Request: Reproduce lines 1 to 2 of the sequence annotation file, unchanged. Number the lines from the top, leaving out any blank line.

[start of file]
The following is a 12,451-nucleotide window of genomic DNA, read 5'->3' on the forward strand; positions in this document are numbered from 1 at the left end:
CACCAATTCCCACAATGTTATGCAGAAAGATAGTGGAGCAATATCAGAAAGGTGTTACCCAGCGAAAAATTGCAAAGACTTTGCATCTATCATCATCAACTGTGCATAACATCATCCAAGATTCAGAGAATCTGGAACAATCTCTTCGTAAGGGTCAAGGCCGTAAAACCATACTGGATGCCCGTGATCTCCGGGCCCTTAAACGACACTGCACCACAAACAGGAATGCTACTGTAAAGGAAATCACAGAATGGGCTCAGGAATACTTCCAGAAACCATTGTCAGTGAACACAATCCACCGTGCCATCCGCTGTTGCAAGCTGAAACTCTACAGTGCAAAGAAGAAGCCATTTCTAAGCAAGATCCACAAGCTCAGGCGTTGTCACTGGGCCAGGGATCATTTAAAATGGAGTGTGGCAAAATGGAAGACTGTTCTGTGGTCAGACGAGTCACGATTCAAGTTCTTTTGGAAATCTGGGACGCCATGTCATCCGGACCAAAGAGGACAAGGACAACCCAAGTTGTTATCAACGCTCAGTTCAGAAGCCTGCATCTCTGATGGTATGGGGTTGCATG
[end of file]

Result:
The following is a 12,451-nucleotide window of genomic DNA, read 5'->3' on the forward strand; positions in this document are numbered from 1 at the left end:
CACCAATTCCCACAATGTTATGCAGAAAGATAGTGGAGCAATATCAGAAAGGTGTTACCCAGCGAAAAATTGCAAAGACTTTGCATCTATCATCATCAACTGTGCATAACATCATCCAAGATTCAGAGAATCTGGAACAATCTCTTCGTAAGGGTCAAGGCCGTAAAACCATACTGGATGCCCGTGATCTCCGGGCCCTTAAACGACACTGCACCACAAACAGGAATGCTACTGTAAAGGAAATCACAGAATGGGCTCAGGAATACTTCCAGAAACCATTGTCAGTGAACACAATCCACCGTGCCATCCGCTGTTGCAAGCTGAAACTCTACAGTGCAAAGAAGAAGCCATTTCTAAGCAAGATCCACAAGCTCAGGCGTTGTCACTGGGCCAGGGATCATTTAAAATGGAGTGTGGCAAAATGGAAGACTGTTCTGTGGTCAGACGAGTCACGATTCAAGTTCTTTTGGAAATCTGGGACGCCATGTCATCCGGACCAAAGAGGACAAGGACAACCCAAGTTGTTATCAACGCTCAGTTCAGAAGCCTGCATCTCTGATGGTATGGGGTTGCATG